Today is the Friday that marks the last workweek day of Q1’2019 which is generally the last selling day of the quarter (although all of us have from time to time closed deals during the weekend or got the final paperwork signature on a Sunday night). A lot of sales reps will be “closing” their deals today.
And thinking about “Closing” reminds me that there are some out there in sales that may still think that “closing” is actually defined by some selling tactics like the ones found in a classic book “The Secrets of Closing the Sale“. The problem is that these tactics are too old-school and most of these tactics will not work in the modern SaaS selling context. More importantly, the modern definition of “Closing” means something different today than it did decades ago because selling has changed (and has advanced a great deal, especially in the SaaS world). Just watch this video from Anthony Iannarino on this point:
“Closing matters even if it means something different than it did in 1978.” – Anthony Iannarino (video link)
Closing is not these:
- Closing is not a single one-time event that happens only once at the very end
- Closing is not some pushy or manipulative tactic or some disingenuous technique
- Closing is not “ABC” – i.e. “Always Be Closing” – or any other hardball tactics
I’ve heard some VPs of Sales telling their reps “ABC” – this is bad advice and an outmoded idea in selling. Don’t let the 1992 Hollywood classic “Glengarry Glen Ross” lead you astray. Don’t confuse 1990’s Hollywood with modern SaaS.
So what is Closing? Closing is not a singular event that just happens at the end of your sales cycle (or buyer’s journey). It is a continuous process that evolves over all the interactions you have with your prospective buyer. Closing happens naturally as a result of a set of macro- and micro-commitments that lead them to discover this is the best solution for them (“Micro-commitments” as referred to by Jeb Blount).
And the final closing (the last step in a closing process) can be your “final ask” and the final commitment you need to gain to put the deal in motion. Anthony Iannarino says that it is a “criminal negligence if you don’t ask for the business”. So that final ask is the final closing in the entire cycle.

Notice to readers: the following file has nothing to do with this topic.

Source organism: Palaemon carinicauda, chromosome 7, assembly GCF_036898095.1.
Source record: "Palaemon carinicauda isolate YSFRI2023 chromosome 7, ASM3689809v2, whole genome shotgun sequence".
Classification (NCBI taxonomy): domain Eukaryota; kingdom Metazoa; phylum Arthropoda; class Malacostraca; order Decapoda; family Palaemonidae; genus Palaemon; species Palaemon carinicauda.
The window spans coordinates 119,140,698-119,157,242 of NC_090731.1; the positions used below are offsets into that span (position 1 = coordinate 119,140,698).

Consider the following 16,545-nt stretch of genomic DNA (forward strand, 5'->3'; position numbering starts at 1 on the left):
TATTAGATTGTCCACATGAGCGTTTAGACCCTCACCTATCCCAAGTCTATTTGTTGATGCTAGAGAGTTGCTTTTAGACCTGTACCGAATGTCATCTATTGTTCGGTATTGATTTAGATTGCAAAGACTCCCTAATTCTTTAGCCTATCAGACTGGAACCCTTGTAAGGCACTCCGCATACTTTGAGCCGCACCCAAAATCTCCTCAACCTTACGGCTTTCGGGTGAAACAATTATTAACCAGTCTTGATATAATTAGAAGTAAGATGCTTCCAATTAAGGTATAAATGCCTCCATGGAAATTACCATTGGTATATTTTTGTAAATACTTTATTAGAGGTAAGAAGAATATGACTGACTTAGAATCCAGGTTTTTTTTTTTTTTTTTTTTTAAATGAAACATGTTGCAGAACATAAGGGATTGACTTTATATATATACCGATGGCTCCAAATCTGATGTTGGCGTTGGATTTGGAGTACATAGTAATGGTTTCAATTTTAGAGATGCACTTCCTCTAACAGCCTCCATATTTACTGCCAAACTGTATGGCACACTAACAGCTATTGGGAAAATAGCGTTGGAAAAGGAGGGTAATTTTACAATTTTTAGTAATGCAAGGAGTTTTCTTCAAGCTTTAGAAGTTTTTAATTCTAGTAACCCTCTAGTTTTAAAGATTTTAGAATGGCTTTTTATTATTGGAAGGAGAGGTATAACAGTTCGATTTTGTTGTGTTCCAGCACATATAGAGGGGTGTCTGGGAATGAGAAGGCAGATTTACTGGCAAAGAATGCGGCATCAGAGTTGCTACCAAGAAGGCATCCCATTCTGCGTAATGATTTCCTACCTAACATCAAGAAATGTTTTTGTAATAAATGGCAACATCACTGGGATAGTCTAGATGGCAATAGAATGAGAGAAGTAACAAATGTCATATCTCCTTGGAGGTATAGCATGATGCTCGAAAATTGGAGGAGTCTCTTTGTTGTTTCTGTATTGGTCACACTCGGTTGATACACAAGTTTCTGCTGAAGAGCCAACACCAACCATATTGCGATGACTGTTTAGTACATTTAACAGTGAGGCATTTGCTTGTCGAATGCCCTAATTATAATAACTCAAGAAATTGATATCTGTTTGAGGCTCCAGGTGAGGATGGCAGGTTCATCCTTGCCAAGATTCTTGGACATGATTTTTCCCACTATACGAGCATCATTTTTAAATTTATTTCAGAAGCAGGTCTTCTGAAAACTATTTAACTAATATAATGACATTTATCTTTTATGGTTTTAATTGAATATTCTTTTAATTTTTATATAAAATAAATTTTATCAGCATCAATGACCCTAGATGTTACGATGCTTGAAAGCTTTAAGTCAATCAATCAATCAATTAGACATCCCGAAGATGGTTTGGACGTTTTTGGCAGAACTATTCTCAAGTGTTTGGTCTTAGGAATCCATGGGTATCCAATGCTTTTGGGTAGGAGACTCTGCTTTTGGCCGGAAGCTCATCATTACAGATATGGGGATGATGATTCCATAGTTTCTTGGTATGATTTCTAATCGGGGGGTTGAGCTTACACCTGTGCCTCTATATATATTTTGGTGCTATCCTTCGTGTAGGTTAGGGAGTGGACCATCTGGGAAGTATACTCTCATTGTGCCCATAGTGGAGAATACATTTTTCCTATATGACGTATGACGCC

Trish Bertuzzi posted this as a suggestion for such a “final ask” in a closing process and said, “Have no fear…just ask the question: What do I have to do to earn your business TODAY? You might not like the answer but you will have the truth.”
Basically, the final stage of closing is when the salesperson gets the agreement from the Prospect to pursue the solution to the Prospect’s challenges/problems that was discovered in the first or second stage of your Sales Process and specifically during the Needs Analysis.
Here is a key point to note – the fact is if you are managing your selling and prospect relationship effectively, then your prospects should be, in a way, just closing themselves as a natural conversation. They should have a challenge/problem that they need solved and should discover on their own what is the right solution for them (including price) and if it is yours then that means they will be closing themselves.
If you want to learn more, read Anthony Iannarino’s book “The Lost Art of Closing” or his article “10 Commitments You Must Gain to Win Deals”. Another really great book that I highly recommend is: “The Perfect Close” by James Muir. They are both recent and are full of profound insights.
What else? What are some other thoughts on Closing?
Original is posted at Revenue-Inc.com: Sales Management: Closing Sales Deals & the End of the Quarter.